Calcific aortic stenosis rarely may cause emboli of calcium to various organs, including the heart, kidney, and brain.
Sudden cardiac death is rare and usually occurs in symptomatic patients.


In severe aortic stenosis, the carotid arterial pulse is typically diminished and rises slowly (pulsus parvus et tardus); however, in elderly individuals with rigid carotid vessels, this may not be present. A lag time may be present between the apical impulse and the carotid impulse. Systolic hypertension can coexist with aortic stenosis, but a systolic blood pressure higher than 200 mm Hg is rare in patients with critical aortic stenosis.
Pulsus alternans can occur with the onset of LV dysfunction. The jugular venous pulse may show prominent a waves reflecting reduced RV compliance consequent to hypertrophy of the interventricular septum.
At the apex, a precordial a wave often is visible and palpable. A hyperdynamic LV is unusual and suggests concomitant aortic regurgitation or mitral regurgitation. A systolic "thrill" may be present at the second right intercostal space or at the suprasternal notch. The thrill is best felt while the patient is leaning forward. On occasion, it can be transmitted to the carotids.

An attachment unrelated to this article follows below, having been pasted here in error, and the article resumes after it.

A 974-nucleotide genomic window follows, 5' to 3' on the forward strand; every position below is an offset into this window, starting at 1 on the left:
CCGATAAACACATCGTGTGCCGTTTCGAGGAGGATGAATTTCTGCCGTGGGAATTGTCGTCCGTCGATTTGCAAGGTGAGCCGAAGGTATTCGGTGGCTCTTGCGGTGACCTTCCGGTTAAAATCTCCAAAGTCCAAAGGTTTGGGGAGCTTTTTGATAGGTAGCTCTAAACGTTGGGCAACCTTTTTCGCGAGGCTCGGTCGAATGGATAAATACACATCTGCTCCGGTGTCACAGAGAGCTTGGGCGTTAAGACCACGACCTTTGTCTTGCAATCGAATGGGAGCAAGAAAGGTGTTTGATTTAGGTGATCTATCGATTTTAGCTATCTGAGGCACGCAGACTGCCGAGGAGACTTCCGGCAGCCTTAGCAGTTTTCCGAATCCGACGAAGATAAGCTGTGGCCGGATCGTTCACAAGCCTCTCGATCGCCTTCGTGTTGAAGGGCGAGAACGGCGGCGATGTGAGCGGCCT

S1 is usually normal or soft.
The aortic component of the second heart sound, A2, is usually diminished or absent because the aortic valve is calcified and immobile and/or aortic ejection is prolonged and it is obscured by the prolonged systolic ejection murmur. The presence of a normal or A2 speaks against the presence of severe aortic stenosis. Paradoxical splitting of the S2 also occurs because of late closure of A2. P2 may also be accentuated when LV failure leads to secondary pulmonary hypertension.